Surprise! Soldiers return to Wiesbaden
May 15, 2003
WIESBADEN, Germany — As a slight drizzle became steadily harder, a bus pulled into the far corner of a parking lot at the Wiesbaden Army Airfield.
“Oh my God, they’re here,” cried one of nine wives huddled under an awning as they waited for their husband’s return from Iraq. Tears welled in their eyes.
“If I took off running, do you think they’d stop me?” asked one.
“Are we allowed to go?” asked another.
As approximately 20 soldiers in tan flight suits and BDUs stepped off the bus, the crowd of women and children rushed to the edge of the parking lot.
Once in formation, the soldiers marched only feet away from their family members and halted.
Then within minutes, they were in one another’s embrace.
After seven months, and in support of three operations, the Army pilots and medics of the 159th Medical Company, 421st Medical Evacuation Battalion were home.
“It feels good, it feels real good, to be home. It’s great,” said Spc. Aaron Lewis between kisses from his wife, Tara, and two children, Eli, 4, and Michallie, 2.
The soldiers initially deployed in October in support of Operation Desert Spring in Kuwait, then later supported Operation Enduring Freedom, and ended their tour with Operation Iraqi Freedom.
After about a month of rumors, family members ended up finding out their troops would be home just 90 minutes before their arrival.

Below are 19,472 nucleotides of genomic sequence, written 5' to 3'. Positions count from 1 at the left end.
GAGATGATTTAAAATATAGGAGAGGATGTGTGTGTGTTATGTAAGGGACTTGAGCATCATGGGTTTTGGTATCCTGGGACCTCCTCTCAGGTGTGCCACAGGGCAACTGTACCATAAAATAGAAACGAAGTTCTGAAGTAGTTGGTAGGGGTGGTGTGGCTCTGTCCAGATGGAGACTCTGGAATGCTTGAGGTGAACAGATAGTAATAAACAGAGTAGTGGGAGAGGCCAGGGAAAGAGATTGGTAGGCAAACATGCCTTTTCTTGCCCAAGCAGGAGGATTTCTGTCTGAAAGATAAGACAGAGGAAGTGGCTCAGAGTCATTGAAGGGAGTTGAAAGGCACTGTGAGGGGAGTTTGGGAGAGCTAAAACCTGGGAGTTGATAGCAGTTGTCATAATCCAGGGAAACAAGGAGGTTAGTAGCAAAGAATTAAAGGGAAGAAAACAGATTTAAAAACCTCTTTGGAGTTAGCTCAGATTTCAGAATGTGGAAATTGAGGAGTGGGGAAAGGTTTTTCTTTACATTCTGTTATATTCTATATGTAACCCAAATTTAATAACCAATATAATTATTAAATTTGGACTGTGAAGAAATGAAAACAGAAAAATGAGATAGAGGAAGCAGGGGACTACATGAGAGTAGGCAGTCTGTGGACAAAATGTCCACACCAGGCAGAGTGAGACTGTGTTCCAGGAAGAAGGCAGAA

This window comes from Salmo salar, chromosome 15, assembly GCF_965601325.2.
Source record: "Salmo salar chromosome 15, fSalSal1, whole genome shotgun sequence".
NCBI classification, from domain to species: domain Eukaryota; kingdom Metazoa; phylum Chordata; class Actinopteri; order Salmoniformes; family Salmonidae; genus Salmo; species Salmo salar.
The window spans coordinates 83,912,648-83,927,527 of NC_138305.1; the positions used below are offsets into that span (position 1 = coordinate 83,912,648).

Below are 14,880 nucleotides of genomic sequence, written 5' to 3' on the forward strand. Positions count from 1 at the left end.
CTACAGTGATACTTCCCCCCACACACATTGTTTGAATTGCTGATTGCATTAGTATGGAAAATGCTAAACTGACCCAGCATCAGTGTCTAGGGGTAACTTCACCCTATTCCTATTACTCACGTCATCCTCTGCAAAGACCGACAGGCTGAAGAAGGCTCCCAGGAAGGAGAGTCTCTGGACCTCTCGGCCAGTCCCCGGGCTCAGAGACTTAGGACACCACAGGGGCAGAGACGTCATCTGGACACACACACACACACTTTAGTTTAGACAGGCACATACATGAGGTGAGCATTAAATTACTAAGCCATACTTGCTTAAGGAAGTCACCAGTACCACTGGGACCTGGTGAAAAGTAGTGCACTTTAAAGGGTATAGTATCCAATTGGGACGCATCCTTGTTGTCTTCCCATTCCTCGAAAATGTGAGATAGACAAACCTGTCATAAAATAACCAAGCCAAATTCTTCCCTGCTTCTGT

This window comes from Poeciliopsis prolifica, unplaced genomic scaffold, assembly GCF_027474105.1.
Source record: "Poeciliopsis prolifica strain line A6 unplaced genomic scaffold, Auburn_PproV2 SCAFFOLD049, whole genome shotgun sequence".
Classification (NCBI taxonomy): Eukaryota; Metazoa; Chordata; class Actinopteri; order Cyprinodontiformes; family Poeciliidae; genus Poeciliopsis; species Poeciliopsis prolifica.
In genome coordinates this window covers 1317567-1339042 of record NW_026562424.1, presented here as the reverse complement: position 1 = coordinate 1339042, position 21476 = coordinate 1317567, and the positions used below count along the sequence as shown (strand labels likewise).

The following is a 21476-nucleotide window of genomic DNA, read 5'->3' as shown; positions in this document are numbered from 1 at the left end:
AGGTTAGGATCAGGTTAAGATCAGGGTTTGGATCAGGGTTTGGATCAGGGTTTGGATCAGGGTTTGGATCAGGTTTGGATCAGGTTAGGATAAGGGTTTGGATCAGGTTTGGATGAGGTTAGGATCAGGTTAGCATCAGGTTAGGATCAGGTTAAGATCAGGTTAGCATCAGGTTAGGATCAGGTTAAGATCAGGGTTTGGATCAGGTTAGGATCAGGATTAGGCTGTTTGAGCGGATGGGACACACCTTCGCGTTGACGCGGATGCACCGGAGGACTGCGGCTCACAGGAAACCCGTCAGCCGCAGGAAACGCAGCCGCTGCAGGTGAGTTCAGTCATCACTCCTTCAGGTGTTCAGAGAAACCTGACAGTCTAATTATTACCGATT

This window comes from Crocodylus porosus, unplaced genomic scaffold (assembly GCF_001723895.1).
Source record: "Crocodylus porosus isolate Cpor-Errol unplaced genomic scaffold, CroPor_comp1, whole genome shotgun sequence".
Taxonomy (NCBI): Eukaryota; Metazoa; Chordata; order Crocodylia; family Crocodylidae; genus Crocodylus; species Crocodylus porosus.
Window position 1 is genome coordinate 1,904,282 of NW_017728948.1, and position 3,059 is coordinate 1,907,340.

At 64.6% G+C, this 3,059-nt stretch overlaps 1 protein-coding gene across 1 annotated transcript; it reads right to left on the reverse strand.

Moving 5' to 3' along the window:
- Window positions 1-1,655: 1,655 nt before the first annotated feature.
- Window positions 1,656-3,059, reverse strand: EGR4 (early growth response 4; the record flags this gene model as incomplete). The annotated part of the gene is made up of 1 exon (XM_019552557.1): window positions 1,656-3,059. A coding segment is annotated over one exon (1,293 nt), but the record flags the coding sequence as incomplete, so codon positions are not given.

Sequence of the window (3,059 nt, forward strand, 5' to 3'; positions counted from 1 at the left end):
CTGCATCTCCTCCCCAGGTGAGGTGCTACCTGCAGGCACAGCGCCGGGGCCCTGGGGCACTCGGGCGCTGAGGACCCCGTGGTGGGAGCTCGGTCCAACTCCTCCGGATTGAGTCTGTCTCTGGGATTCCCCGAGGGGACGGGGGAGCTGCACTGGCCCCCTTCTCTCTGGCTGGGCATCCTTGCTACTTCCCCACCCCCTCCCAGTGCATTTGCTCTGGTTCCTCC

“I can’t believe it. I’m shaking,” Kim Borowski said just before she saw her husband, Capt. Anthony Borowski.
“We’re going to the Canary Islands when he gets back,” she said through a big smile.
Others said they had plans for their husband’s arrival — including some unmentionables.
“All of us are going to be taking some block leave, so we can really spend some time together,” Aimee Stoddard said. She and her husband, Sgt. 1st Class Michael Stoddard, are planning a trip to Las Vegas and Oklahoma.
Single soldiers were not left out, as other soldiers met up with old friends.
“You look great. I’ve missed you so much. Do you want to come over later and have dinner?” Spc. Karla Jimenez asked her old roommate, Spc. Candice Ford, who had been deployed.
Ford said she wrote to her pal a couple of times, but her letters still had not arrived due to the slow mail process.
While the husbands were away, the wives got together and made life easier by going to dinner together or having family movie nights. That helped ease the anxiety for everyone.
“The hardest part was seeing him drive away on the bus,” said Nicolette Muller, 10.
She wowed her father, Chief Warrant Officer 3 Derek Muller, by learning some Spanish while he was away and she proved it by telling him he was a hero in Spanish.
“We’ve done this before,” said mother Tiffany. This is the third deployment the family has lived through. “It doesn’t get any easier; you just know what to expect.”
The 421st still has about 200 soldiers deployed in support of Operation Iraqi Freedom, according to Patricia Simoes, a 221st Base Support Battalion spokeswoman. Most of the 421st deployed about a month ago.